The search giant insisted the move was only a test. But what terrifies Madison Avenue is the idea that Google, which is already seen as a disintermediating force allowing marketers to buy their own online advertising and work out their own messaging, could feasibly become a direct-to-marketer, one-stop-shop offering advertisers print as well as online inventory.
And why stop there? "They pick up print first, and maybe they'll go after the Super Bowl eventually," said Gary Stein, senior analyst, online market-research firm Jupiter Research.
Even media sellers appeared concerned, several expressing confusion about Google's intent. Of course media sellers would have the option to turn down Google's offers, but it is always regarded as risky to turn down business a competitor may take.
Some of the print ads in question appear in Ziff-Davis' PC Magazine and Maximum PC, published by Future Networks USA, and are fractions of full pages purchased by Google on behalf of its AdWords clients. (AdWords is Google's contextual advertising program through which sponsored links appear on publisher's Web sites that are relevant to those links. For example a florist's sponsored link might appear on a tuxedo rental company's Web site.)
There are five ads in PC Magazine appearing in the Sept. 6 issue, which is on the newsstands. Six more ads are slated for the Sept. 20 issue. The AdSense clients paid a flat fee to participate, and each ad has a direct-response call to action in the form of a URL and a toll-free telephone number. One of the advertisers, Michael Keen, president of Inksite.com, which sells toner ink and cartridges, said Google offered him a special toll-free number through which Google would track response. Mr. Keen declined.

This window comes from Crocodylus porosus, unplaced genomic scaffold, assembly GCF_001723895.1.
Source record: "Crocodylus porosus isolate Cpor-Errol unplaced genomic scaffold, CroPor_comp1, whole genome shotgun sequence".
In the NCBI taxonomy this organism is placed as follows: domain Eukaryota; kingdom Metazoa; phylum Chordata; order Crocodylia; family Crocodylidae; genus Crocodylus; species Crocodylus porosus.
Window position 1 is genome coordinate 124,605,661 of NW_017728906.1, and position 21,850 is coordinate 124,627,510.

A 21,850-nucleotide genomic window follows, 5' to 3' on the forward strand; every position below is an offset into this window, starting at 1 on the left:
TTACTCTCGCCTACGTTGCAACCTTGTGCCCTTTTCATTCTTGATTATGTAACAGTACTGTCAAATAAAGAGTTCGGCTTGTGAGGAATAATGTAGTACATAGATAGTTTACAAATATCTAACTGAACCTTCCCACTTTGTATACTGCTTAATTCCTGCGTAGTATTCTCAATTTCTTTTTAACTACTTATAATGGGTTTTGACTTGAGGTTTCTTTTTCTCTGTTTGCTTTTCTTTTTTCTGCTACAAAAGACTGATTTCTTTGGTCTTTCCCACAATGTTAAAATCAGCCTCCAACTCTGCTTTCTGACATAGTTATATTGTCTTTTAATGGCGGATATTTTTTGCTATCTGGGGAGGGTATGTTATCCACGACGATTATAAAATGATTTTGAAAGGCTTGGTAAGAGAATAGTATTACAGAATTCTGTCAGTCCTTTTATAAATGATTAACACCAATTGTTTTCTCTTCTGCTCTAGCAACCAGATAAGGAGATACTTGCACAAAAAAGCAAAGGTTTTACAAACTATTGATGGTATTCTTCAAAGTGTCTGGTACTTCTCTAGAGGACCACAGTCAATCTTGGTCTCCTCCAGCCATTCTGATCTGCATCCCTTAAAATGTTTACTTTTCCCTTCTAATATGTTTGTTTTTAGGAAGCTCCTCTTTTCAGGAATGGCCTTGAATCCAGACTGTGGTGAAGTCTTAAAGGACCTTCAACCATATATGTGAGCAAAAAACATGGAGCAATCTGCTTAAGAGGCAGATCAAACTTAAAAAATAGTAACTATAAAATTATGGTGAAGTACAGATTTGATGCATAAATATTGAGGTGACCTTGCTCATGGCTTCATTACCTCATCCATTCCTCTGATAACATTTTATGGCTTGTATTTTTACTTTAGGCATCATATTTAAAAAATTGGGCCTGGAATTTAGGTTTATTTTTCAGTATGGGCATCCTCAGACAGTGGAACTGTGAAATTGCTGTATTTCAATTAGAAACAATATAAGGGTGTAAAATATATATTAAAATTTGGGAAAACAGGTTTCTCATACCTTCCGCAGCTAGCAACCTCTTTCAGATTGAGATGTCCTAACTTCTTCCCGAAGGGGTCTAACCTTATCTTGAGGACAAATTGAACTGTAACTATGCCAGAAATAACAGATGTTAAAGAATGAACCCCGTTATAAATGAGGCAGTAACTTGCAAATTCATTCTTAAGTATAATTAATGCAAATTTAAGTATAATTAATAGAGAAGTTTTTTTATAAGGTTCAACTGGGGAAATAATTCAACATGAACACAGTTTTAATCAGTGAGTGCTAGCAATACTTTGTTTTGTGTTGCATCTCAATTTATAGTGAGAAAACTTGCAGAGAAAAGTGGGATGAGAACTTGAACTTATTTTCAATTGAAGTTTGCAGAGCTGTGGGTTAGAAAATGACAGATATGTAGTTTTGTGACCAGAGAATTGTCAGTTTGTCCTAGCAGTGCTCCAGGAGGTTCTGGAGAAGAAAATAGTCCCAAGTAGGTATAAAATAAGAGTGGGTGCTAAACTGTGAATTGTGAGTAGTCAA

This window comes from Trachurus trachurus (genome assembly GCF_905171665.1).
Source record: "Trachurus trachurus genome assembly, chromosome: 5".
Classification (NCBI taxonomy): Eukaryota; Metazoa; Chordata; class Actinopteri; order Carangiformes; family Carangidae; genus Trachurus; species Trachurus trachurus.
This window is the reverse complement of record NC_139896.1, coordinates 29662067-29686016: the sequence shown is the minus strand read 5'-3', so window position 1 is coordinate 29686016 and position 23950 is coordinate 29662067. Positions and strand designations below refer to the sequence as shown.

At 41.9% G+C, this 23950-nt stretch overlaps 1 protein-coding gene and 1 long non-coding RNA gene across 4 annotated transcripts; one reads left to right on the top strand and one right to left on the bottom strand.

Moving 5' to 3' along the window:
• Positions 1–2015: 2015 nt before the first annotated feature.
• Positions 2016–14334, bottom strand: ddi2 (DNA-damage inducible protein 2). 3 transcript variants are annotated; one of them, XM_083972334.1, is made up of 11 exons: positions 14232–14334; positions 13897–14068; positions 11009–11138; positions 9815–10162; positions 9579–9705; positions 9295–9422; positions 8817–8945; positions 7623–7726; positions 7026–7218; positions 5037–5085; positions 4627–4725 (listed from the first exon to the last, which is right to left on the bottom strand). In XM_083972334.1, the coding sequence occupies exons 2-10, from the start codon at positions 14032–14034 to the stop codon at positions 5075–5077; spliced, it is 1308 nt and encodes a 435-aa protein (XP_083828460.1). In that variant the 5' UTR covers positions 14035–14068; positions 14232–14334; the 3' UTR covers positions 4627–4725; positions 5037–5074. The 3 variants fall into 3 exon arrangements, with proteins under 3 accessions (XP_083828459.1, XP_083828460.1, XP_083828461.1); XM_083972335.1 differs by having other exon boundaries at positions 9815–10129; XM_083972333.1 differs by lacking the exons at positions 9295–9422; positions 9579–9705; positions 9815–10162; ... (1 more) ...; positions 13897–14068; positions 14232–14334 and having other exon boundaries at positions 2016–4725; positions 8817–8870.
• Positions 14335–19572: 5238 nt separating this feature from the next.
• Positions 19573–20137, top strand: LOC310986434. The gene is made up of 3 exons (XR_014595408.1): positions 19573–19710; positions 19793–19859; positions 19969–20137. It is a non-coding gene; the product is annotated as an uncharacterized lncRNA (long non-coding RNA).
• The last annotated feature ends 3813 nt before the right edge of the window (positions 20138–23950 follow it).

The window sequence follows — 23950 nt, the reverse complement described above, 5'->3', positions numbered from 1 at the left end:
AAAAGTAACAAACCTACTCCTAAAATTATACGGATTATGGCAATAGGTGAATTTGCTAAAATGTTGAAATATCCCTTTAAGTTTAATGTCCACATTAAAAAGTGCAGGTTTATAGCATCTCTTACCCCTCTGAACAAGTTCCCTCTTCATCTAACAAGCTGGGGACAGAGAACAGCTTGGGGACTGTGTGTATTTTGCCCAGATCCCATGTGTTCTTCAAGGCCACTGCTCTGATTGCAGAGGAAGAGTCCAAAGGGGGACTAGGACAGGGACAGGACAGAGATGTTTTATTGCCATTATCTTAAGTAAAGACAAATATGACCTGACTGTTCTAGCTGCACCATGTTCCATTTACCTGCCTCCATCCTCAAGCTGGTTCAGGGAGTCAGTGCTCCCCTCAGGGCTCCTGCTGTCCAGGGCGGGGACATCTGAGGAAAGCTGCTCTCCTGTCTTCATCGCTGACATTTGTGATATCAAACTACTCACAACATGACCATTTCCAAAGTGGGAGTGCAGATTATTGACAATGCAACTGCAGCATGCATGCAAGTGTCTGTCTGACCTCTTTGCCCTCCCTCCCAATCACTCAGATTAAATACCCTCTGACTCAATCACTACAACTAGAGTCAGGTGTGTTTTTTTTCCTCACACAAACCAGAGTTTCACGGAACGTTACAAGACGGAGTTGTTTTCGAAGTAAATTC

But that tracking ability, which almost turns Google into an offline media-measurement device, is what may appeal to marketers. Google can implement a cost-per-call ad model for the toll-free phone number, as well as its existing cost-per-click system. "When the [magazine reader] responds, it's kind of like pay-per-click," said David Hallerman, senior analyst at online market research firm eMarketer. "It's Google's extending its brand to new mediums."
That's the kind of accountability marketers love-and that threatens the agencies. After all, Google's search-bidding technology is set up in such a way that marketers can place their bids automatically. "I understand why people are nervous," said Renny Gleeson, managing director, New York office of Carat Interactive. "If Google can aggregate enough media, theoretically a well-informed, educated client can take care of their media buying themselves through an interface."
For PC Magazine, the arrangement ushers in the small and medium-size business advertisers that are otherwise priced out. "It's a whole new revenue stream," said Jason Young, president, Internet and consumer publishing at Ziff Davis Media. He said the test is slated through 2005.
Google is mum on specific plans and long-term strategy. It said in a statement, "This limited test is part of Google's continuing effort to develop new ways to provide effective and useful advertising to advertisers, publishers and users."
But analysts have long said Google, which went public last year and whose revenue rivals the nation's largest TV-centric media companies, would need to diversify beyond search to remain vital. Search has enjoyed spectacular growth in recent years, and is expected to make up 40% of the anticipated $12.9 billion in online ad revenue in 2005, but will slow to 24% growth in 2006, according to online market-research firm eMarketer. "Expanding into other media, using the same pay-per-response model offline is a brilliant idea," Mr. Hallerman said. "It gives Google more reach."